Formalization of Natural Languages

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Product Details

  • ISBN-13: 9783642666674
  • Publisher: Springer Berlin Heidelberg
  • Publication date: 7/31/2012
  • Series: Communication and Cybernetics Series , #15
  • Edition description: Softcover reprint of the original 1st ed. 1979
  • Edition number: 1
  • Pages: 240
  • Product dimensions: 6.69 (w) x 9.61 (h) x 0.51 (d)

Table of Contents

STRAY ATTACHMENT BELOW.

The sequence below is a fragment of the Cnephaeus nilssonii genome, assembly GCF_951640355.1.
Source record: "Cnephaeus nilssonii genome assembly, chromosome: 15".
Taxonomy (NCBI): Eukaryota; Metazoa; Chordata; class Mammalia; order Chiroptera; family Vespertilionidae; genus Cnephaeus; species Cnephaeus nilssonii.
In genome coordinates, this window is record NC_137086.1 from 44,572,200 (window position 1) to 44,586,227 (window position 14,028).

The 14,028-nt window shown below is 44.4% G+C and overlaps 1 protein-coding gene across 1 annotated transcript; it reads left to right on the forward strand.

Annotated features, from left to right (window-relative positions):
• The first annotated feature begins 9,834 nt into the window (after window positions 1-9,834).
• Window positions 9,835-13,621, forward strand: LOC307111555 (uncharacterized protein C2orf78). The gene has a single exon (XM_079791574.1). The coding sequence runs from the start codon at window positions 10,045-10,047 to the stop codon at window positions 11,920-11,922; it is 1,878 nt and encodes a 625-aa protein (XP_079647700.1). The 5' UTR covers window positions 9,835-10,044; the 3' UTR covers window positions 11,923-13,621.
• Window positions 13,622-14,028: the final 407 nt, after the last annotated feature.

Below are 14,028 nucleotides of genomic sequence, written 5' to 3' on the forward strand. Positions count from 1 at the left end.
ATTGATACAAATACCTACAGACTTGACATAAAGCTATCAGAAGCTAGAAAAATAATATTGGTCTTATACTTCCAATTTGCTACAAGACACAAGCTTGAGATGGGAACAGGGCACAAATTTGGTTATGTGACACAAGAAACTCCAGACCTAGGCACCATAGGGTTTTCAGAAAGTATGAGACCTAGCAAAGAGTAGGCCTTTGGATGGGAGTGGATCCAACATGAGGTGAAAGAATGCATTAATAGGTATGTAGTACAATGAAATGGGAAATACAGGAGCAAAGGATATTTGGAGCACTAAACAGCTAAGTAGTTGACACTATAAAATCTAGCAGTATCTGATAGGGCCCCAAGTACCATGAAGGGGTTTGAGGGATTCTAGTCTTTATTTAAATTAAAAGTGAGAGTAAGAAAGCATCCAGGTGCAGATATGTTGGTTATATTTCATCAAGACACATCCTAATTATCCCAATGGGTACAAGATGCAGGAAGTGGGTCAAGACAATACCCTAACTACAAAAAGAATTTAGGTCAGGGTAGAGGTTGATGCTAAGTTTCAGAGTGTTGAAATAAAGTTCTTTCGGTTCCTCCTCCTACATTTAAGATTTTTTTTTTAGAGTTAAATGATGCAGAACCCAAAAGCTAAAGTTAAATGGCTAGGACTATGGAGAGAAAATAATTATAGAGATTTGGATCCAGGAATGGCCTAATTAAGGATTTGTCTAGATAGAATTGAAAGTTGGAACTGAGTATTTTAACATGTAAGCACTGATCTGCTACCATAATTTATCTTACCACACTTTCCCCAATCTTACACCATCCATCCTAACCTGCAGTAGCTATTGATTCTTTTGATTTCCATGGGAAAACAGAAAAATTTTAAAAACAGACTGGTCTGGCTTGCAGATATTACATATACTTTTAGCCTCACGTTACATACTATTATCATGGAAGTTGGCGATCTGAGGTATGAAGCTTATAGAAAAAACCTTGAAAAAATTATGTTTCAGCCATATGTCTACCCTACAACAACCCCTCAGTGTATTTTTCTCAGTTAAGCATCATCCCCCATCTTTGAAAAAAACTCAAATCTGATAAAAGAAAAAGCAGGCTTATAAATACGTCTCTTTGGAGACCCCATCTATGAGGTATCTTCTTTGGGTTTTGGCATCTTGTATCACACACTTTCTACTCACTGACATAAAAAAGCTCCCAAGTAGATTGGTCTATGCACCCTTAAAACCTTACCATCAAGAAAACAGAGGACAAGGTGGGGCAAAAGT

1. Introduction.- 1.1 Motivations for Formalizing Natural Languages.- 1.2 Essential Results of Formalizing Natural Languages.- 1.3 Projected Dimensions and Definition of Formalizing Natural Languages.- 1.4 Demarcation Between Natural and Artificial Languages.- 1.5 Limits of Conventional Formalizing Efforts Due to One-Sided References to Languages with Agglutinated Morphologies.- 1.6 New Formalization Approach by Emphasizing the Utilization of Natural Languages with Isolated Morphologies.- 2. Historical Survey on Formalization Efforts of Natural Languages.- 2.1 Conventional Formalizations of Morphology.- 2.2 Conventional Formalizations of Syntax.- 2.3 Conventional Formalizations of Semantics.- 2.4 Formalization Results of Natural Logic.- 2.5 Formalization Results by Basic English.- 2.6 Esperanto, A Formalization Product of Artificial Character.- 2.7 Conventional Information Theory.- 2.8 Corpus Restrictions.- 2.8.1 Corpus Restrictions for Theoretical Purposes.- 2.8.2 Corpus Restrictions for Practical Purposes.- 2.9 Historical Survey of Conventional Efforts to Formalize Natural Languages.- 3. Formalizing Stimuli by Understanding Brain Functions in Living Organisms.- 3.1 Anatomy of Neurons and Organic Memory Structures.- 3.2 Memory Functions of Neuronal Links.- 3.3 Research in Neurolinguistics.- 3.4 Summary.- 4. Analyses of Natural Language Morphology.- 4.1 Permanent Visual Expressions.- 4.1.1 Structure of Graphemes.- 4.1.2 Morphological Characteristics of Graphemes.- 4.1.3 Grapheme Categories.- 4.1.4 Deuter-Graphemes.- 4.1.5 Structure Analyses of Words.- 4.1.6 Structure Analyses of Sentences.- 4.1.7 Differentiated Morphological Agglutinations in Natural Language Carrier Systems.- 4.2 Permanent Visual Expressions with Acute Character.- 4.3 Acute Visual Expressions.- 4.3.1 Manifold Gesture Classifications.- 4.3.2 Lip Kinesthesia.- 4.3.3 Artificialy Intensified Acute Visual Signs.- 4.3.4 Morphological Characteristics of Acute Visual Expressions.- 4.3.5 Gesture Categories.- 4.3.6 Deuter-Gestures.- 4.4 Morphological Identities Between Permanent and Acute Visual Expressions.- 4.5 Phonographical Systems.- 4.5.1 Syllable Alphabets.- 4.5.2 Alphabets with Separated Consonants.- 4.5.3 Expression Repertoires of Shorthand.- 4.5.4 Phonemic Alphabets.- 4.6 Auditive Expressions.- 4.6.1 Acute and Permanent Auditive Expressions.- 4.6.2 Organic Prerequisites to Generate the Human Voice.- 4.6.3 Generative Differences Between Vowels and Consonants.- 4.6.4 Voice Analyses by Sonograms.- 4.6.5 Phonemes and Formants.- 4.7 Possible Expression Units for the Tactile, Olfactoric, and Gustile Perception.- 4.8 Summary.- 5. Synthesis and Formalization of Natural Language Morphology.- 5.1 Formalization of Permanent Visual Expression Morphologies.- 5.1.1 Formalization of Graphemes.- 5.1.2 Standardization of Graphemes to Self-Explanatory Morphologies.- 5.1.3 Formalization of Expression Morphologies Carrying Abstract Content.- 5.1.4 Formalization of Phonographical Morphologies.- 5.1.5 Formalization of Words.- 5.1.6 Formalization of Sentences.- 5.2 Formalization of Acute Visual Expressions.- 5.2.1 Formalization of Gestemes (Gesture Expression Units).- 5.2.2 Standardization of Gestemes to Self-explanatory Structures.- 5.3 Formalization of Acute Auditive Expressions.- 5.4 Morphology Universals of Permanent Visual Expressions.- 5.4.1 Universal Morphologies of Graphemes.- 5.4.2 Universal Morphologies of Words.- 5.4.3 Universal Morphologies of Sentences.- 5.5 Morphology Universals of Acute Expressions.- 5.6 Algorithm of Formalized Morphology (AFM).- 5.7 Summary.- 6. Analyses of Natural Language Syntax.- 6.1 Function Analyses of One Expression Unit.- 6.1.1 A Sign, the Smallest Unit of Natural Language Expression.- 6.1.2 Function of Phonography, Musical Notations, and Sound-Indicating Systems.- 6.1.3 Function of Orthography.- 6.1.4 Function of Logography.- 6.1.5 Function of Ideography.- 6.1.6 Function of Pictography and Delineating Gestures.- 6.1.7 Function of Three-Dimensional Permanent Signs.- 6.2 Function Analyses by the Presyntactical Sign Coordinates.- 6.2.1 Expression Domains.- 6.2.2 Expression Channels.- 6.2.3 Expression Layers.- 6.2.4 Expression Formations.- 6.2.5 Expression Categories.- 6.2.6 Examples of Presyntactical Sign Coordinates.- 6.3 Biao-Ratio, Expression Quotient of Sign Content.- 6.4 Biao-Ratio, A Criterion for the Three Expression Categories.- 6.5 Content Definition of the Meaning Sign.- 6.6 Meaning Words, Syntax Particles, Syntagms.- 6.7 Function Analyses of Syntagms.- 6.7.1 Syntagms in Systems with Agglutinated Morphologies.- 6.7.2 Syntagms in Systems with Isolated Morphologies.- 6.7.3 Syntagms in Air Traffic Control Language.- 6.8 Syntax Universals.- 6.8.1 Universal Syntax Particles.- 6.8.2 Universal Syntax Rules.- 6.8.3 Two Domains of Empty Syntax Particles.- 6.8.4 Frequency Values of Syntax Universals.- 6.9 Summary.- 7. Synthesis and Formalization of Natural Language Syntax.- 7.1 Standardization Tendencies of Coded Expressions Towards a Biao-Ratio 1.- 7.2 Full Biao-Function.- 7.3 Function Formalization of Coded Expressions.- 7.3.1 Function Redundancies of Graphemes in the Roman Alphabet.- 7.3.2 Elimination of Malfunctioning Orthography.- 7.3.3 From Phonography to Phoneme-Writing (Phonemography).- 7.4 Phenomenon of the Chain-Stitch Method.- 7.5 Graded Syntax Universals.- 7.5.1 Progressive Integration of Syntagms.- 7.5.2 Algorithm of Formalized Syntax (AFS).- 7.6 Content-Dependent Context Sensitivity.- 7.7 Summary.- 8. Analyses of Natural Language Content.- 8.1 Newly Born Content Units and Their Classification.- 8.1.1 The Source of New Meanings and its Reference to Content Morphologies.- 8.1.2 Preliminary Examination of Obvious Deficiencies and Truth Values.- 8.1.3 Trustworthiness of Scientific Authors.- 8.1.4 Age-Value Determination of Filed Inventions.- 8.1.5 State-of-the-Art Determination Within a Scientific Field.- 8.1.6 Invention Progress and Invention Level.- 8.1.7 Differentiated Priority Values of Scientific Research Topics.- 8.1.8 Content of the Term Invention.- 8.1.9 Content of the Term Discovery.- 8.2 Classification Systems of Expressions and Their Content.- 8.2.1 Information Classification and its Reference to Content Morphologies.- 8.2.2 Associative Systems to Classify Expression.- 8.2.3 Sound-Related Systems for Expression Classification.- 8.2.4 Classification Systems Related to Expression Volumes.- 8.2.5 Expression Classification by Frequency Values.- 8.2.6 Chronological Systems to Classify Expressions.- 8.3 Analyses of Concreta.- 8.4 Analyses of Abstracta.- 8.5 Summary.- 9. Syntheses and Formalization of Natural Language Content.- 9.1 Vertical Associations of a Deuter.- 9.2 Vectorial Continuity and Vertical Associations in a Componential Inventory.- 9.3 Disposal of One Meaning as a Vertex in a Deuter-Disc.- 9.4 Horizontal Associations of Meanings.- 9.5 The Deuter-Sphere to Represent Vertical and Horizontal Associations of a Content Thesaurus Three Dimensionally.- 9.6 Human-, Individual-, and Partial-Content Thesauri.- 9.7 The Six Subcriteria of One Deuter.- 9.7.1 Identity Value.- 9.7.2 Age Value.- 9.7.3 Association Value.- 9.7.4 Frequency Value.- 9.7.5 Significance Value.- 9.7.6 Truth Value.- 9.8 Definition of One Deuter Representing the Content Unit of Natural Languages.- 9.9 Summary.- 10. Application of Natural Language Formalizations.- 10.1 Associative Functions in the Deuter-Sphere to Simulate Human Thinking.- 10.1.1 Thinking in Isolated Morphologies.- 10.1.2 Thinking in Progressive Agglutinations.- 10.1.3 Algorithm of Formalized Grammar (AFG).- 10.2 Associative Functions in the Deuter-Sphere to Establish Fundamental Definition Patterns of Content.- 10.2.1 Content Definition of a Concrete Noun: Tree.- 10.2.2 Content Definition of an Abstract Noun: Velocity.- 10.2.3 Content Definition of the Abstract Meaning: Word.- 10.2.4 Content Definition of the Abstract Meaning: Sentence.- 10.2.5 A General Pattern to Define the Content of One Meaning.- 10.3 Associative Functions in the Deuter-Sphere to Establish Fundamental Classification Rules of Newly Born Meanings.- 10.3.1 Creation of Natural Meanings by Scientific Research.- 10.3.2 Creation of Artificial Meanings by Inventive Associations.- 10.4 Priority Determination of Research Projects.- 10.5 Fundamental Deuter-Sphere Functions to Conceive Relational Data-Bank Models for Computer Software Concepts.- 10.6 Computer Hardware Realizations of Associative and Analog Memories Based on Deuter-Sphere Functions Including AFG Procedures.- 10.7 Summary.- References.- Author and Subject Index.